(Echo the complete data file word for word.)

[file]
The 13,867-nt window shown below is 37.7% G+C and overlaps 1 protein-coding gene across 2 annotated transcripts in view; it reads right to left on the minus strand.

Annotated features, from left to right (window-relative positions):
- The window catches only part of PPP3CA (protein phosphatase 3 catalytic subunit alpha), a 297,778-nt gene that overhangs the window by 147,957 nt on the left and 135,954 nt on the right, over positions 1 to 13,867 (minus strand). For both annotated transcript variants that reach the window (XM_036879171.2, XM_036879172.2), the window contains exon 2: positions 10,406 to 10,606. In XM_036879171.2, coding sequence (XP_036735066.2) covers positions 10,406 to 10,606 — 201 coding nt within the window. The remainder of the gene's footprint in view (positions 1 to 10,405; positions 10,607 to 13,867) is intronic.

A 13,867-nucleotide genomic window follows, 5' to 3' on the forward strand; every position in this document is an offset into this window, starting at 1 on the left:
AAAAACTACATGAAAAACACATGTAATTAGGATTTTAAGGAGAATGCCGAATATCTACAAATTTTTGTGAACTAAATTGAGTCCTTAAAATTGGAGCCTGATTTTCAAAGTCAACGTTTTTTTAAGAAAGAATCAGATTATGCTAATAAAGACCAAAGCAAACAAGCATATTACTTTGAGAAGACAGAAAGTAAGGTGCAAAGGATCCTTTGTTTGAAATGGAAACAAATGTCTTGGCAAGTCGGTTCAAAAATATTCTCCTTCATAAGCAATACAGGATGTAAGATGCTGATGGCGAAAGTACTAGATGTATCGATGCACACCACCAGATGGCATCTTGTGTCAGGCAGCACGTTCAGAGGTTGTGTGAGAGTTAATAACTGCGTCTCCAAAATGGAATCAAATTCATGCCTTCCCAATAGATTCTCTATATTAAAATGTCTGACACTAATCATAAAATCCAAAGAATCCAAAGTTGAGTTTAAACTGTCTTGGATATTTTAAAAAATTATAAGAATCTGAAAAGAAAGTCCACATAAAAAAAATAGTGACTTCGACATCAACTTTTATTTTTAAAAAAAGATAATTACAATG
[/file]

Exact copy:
The 13,867-nt window shown below is 37.7% G+C and overlaps 1 protein-coding gene across 2 annotated transcripts in view; it reads right to left on the minus strand.

Annotated features, from left to right (window-relative positions):
- The window catches only part of PPP3CA (protein phosphatase 3 catalytic subunit alpha), a 297,778-nt gene that overhangs the window by 147,957 nt on the left and 135,954 nt on the right, over positions 1 to 13,867 (minus strand). For both annotated transcript variants that reach the window (XM_036879171.2, XM_036879172.2), the window contains exon 2: positions 10,406 to 10,606. In XM_036879171.2, coding sequence (XP_036735066.2) covers positions 10,406 to 10,606 — 201 coding nt within the window. The remainder of the gene's footprint in view (positions 1 to 10,405; positions 10,607 to 13,867) is intronic.

A 13,867-nucleotide genomic window follows, 5' to 3' on the forward strand; every position in this document is an offset into this window, starting at 1 on the left:
AAAAACTACATGAAAAACACATGTAATTAGGATTTTAAGGAGAATGCCGAATATCTACAAATTTTTGTGAACTAAATTGAGTCCTTAAAATTGGAGCCTGATTTTCAAAGTCAACGTTTTTTTAAGAAAGAATCAGATTATGCTAATAAAGACCAAAGCAAACAAGCATATTACTTTGAGAAGACAGAAAGTAAGGTGCAAAGGATCCTTTGTTTGAAATGGAAACAAATGTCTTGGCAAGTCGGTTCAAAAATATTCTCCTTCATAAGCAATACAGGATGTAAGATGCTGATGGCGAAAGTACTAGATGTATCGATGCACACCACCAGATGGCATCTTGTGTCAGGCAGCACGTTCAGAGGTTGTGTGAGAGTTAATAACTGCGTCTCCAAAATGGAATCAAATTCATGCCTTCCCAATAGATTCTCTATATTAAAATGTCTGACACTAATCATAAAATCCAAAGAATCCAAAGTTGAGTTTAAACTGTCTTGGATATTTTAAAAAATTATAAGAATCTGAAAAGAAAGTCCACATAAAAAAAATAGTGACTTCGACATCAACTTTTATTTTTAAAAAAAGATAATTACAATG